by Christina Noriega '13
I was first introduced to the concept of power politics in an American politics class I took during my first year at Scripps. The professor presented different dimensions of power, including the claim that our system is an open one in which everyone might feel free to voice his or her grievances. The line of reasoning continues that if certain individuals do not choose to participate, it is their own fault.
By the end of the discussion, many in the class realized that while this ideal open system may exist in theory, it does not always exist in fact.
As an example, the professor offered our very own experience as students. An authority figure might insist that a particular space is safe for open dialogue about politics; but this statement may serve only the administration’s own end to present a tolerant front. Merely stating that an arena is open does not necessarily empower a student belonging to a political minority to feel validated to speak. This was an important message for us students to hear, and the fact that it came from a professor made it that much more significant. Certain political views are undoubtedly dominant among the Scripps student body and community. But this does not mean that every last person shares those views. In presenting the example that he did, the professor was actually validating those students of the minority.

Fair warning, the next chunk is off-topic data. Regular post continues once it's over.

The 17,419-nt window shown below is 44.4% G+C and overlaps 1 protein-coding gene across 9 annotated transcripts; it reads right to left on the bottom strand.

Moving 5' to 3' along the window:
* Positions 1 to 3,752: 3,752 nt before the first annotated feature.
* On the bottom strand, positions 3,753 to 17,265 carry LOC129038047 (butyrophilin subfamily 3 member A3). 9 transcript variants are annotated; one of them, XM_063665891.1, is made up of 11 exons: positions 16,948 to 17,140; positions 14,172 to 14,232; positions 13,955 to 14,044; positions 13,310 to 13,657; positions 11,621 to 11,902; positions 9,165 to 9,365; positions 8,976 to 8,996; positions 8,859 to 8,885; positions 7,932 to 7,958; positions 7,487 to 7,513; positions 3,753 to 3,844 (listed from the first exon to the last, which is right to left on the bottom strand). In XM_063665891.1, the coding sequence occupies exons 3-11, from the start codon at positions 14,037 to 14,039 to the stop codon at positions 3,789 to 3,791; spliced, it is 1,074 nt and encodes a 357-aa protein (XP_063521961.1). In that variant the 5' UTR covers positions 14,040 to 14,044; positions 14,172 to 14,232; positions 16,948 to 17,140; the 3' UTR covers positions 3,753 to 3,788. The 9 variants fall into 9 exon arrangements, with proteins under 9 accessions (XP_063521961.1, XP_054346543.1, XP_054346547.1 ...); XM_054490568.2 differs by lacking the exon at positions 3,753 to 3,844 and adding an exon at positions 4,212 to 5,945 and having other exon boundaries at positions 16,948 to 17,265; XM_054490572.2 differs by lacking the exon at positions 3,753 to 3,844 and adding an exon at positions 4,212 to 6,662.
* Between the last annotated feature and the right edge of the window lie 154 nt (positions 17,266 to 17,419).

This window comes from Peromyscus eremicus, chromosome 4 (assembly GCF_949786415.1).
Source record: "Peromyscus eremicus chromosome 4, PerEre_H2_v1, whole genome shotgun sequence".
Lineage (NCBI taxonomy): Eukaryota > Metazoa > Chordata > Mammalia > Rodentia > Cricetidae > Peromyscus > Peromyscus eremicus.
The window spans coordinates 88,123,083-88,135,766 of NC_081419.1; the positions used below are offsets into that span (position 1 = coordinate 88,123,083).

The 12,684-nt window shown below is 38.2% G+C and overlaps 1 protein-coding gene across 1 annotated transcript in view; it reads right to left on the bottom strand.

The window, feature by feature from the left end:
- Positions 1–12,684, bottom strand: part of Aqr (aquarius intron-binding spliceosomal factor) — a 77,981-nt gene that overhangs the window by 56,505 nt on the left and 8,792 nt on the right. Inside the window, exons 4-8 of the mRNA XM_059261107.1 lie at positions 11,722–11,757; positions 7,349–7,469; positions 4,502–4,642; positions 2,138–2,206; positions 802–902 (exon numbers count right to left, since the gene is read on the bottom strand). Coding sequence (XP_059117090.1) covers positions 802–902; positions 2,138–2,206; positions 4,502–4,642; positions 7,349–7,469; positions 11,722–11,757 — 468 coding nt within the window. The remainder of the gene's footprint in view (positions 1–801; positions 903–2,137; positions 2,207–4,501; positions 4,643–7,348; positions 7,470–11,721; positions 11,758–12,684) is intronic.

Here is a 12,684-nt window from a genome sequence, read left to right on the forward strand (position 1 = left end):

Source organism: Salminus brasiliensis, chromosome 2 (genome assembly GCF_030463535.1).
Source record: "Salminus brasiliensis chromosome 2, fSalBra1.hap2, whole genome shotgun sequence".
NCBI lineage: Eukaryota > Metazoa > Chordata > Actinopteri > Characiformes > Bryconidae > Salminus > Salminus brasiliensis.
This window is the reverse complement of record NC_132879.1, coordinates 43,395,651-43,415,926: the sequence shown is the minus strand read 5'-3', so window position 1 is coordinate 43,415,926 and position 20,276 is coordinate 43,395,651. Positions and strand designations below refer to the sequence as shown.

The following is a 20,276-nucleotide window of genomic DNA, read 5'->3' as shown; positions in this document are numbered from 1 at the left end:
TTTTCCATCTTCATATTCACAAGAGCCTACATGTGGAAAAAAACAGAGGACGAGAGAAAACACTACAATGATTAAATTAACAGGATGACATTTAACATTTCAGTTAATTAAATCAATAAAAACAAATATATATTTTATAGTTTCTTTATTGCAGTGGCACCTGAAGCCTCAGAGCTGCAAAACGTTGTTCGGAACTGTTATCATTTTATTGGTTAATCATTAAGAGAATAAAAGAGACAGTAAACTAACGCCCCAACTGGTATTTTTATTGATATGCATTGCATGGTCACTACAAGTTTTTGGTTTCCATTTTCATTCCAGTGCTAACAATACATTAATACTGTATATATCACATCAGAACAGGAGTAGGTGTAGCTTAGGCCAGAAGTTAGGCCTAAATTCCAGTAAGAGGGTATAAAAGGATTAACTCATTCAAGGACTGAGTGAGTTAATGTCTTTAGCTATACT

This particular class made me think about the source of discord in our nation at large. When a viewpoint is offhandedly dismissed, this same dimension of power comes into play. Dialogue is no longer possible with statements that presume an already perfect understanding of an unshared position, or deny even the possibility that a particular viewpoint maintains a logical basis.
This phenomenon is not unique to a specific geographic region or group of people but, unfortunately, is manifest even in the Scripps community. Nevertheless, critical thinking well-learned is uniformly critical. Though there might still be disagreement at the end of the day, honest exercise of the skills Scripps instills in us will promote a discourse that is constructive, intellectually honest, and prepares us to hear all viewpoints, in theory and in fact.
Noriega is a senior at Scripps College, dual majoring in legal studies and philosophy. She spent the fall semester of her junior year studying Italian language, history, and politics in Rome and intends to pursue a doctorate in political theory.
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